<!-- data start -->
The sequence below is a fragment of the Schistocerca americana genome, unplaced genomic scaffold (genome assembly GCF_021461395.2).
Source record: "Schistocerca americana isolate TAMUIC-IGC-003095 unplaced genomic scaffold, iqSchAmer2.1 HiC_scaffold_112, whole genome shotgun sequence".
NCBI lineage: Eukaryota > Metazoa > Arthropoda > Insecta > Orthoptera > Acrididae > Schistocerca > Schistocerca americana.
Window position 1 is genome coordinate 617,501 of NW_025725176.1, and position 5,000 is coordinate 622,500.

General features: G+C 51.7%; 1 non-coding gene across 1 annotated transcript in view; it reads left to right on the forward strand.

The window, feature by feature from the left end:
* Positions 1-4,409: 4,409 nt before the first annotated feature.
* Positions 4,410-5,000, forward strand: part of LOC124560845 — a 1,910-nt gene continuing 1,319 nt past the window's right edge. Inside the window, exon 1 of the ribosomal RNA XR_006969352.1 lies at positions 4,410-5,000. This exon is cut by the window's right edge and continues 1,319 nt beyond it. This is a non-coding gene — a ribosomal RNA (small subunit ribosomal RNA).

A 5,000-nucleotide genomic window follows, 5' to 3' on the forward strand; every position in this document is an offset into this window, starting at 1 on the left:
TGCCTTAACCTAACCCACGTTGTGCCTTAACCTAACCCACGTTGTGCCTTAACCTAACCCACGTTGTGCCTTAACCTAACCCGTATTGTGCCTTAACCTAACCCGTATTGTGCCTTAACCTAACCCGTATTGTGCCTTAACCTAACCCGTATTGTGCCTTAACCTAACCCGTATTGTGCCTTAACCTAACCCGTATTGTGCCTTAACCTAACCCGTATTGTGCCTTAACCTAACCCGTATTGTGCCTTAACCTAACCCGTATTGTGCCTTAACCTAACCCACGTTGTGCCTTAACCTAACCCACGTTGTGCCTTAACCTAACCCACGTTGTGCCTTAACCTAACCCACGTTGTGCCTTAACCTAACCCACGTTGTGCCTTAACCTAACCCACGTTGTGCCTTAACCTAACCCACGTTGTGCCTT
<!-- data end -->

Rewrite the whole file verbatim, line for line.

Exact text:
The sequence below is a fragment of the Schistocerca americana genome, unplaced genomic scaffold (genome assembly GCF_021461395.2).
Source record: "Schistocerca americana isolate TAMUIC-IGC-003095 unplaced genomic scaffold, iqSchAmer2.1 HiC_scaffold_112, whole genome shotgun sequence".
NCBI lineage: Eukaryota > Metazoa > Arthropoda > Insecta > Orthoptera > Acrididae > Schistocerca > Schistocerca americana.
Window position 1 is genome coordinate 617,501 of NW_025725176.1, and position 5,000 is coordinate 622,500.

General features: G+C 51.7%; 1 non-coding gene across 1 annotated transcript in view; it reads left to right on the forward strand.

The window, feature by feature from the left end:
* Positions 1-4,409: 4,409 nt before the first annotated feature.
* Positions 4,410-5,000, forward strand: part of LOC124560845 — a 1,910-nt gene continuing 1,319 nt past the window's right edge. Inside the window, exon 1 of the ribosomal RNA XR_006969352.1 lies at positions 4,410-5,000. This exon is cut by the window's right edge and continues 1,319 nt beyond it. This is a non-coding gene — a ribosomal RNA (small subunit ribosomal RNA).

A 5,000-nucleotide genomic window follows, 5' to 3' on the forward strand; every position in this document is an offset into this window, starting at 1 on the left:
TGCCTTAACCTAACCCACGTTGTGCCTTAACCTAACCCACGTTGTGCCTTAACCTAACCCACGTTGTGCCTTAACCTAACCCGTATTGTGCCTTAACCTAACCCGTATTGTGCCTTAACCTAACCCGTATTGTGCCTTAACCTAACCCGTATTGTGCCTTAACCTAACCCGTATTGTGCCTTAACCTAACCCGTATTGTGCCTTAACCTAACCCGTATTGTGCCTTAACCTAACCCGTATTGTGCCTTAACCTAACCCGTATTGTGCCTTAACCTAACCCACGTTGTGCCTTAACCTAACCCACGTTGTGCCTTAACCTAACCCACGTTGTGCCTTAACCTAACCCACGTTGTGCCTTAACCTAACCCACGTTGTGCCTTAACCTAACCCACGTTGTGCCTTAACCTAACCCACGTTGTGCCTT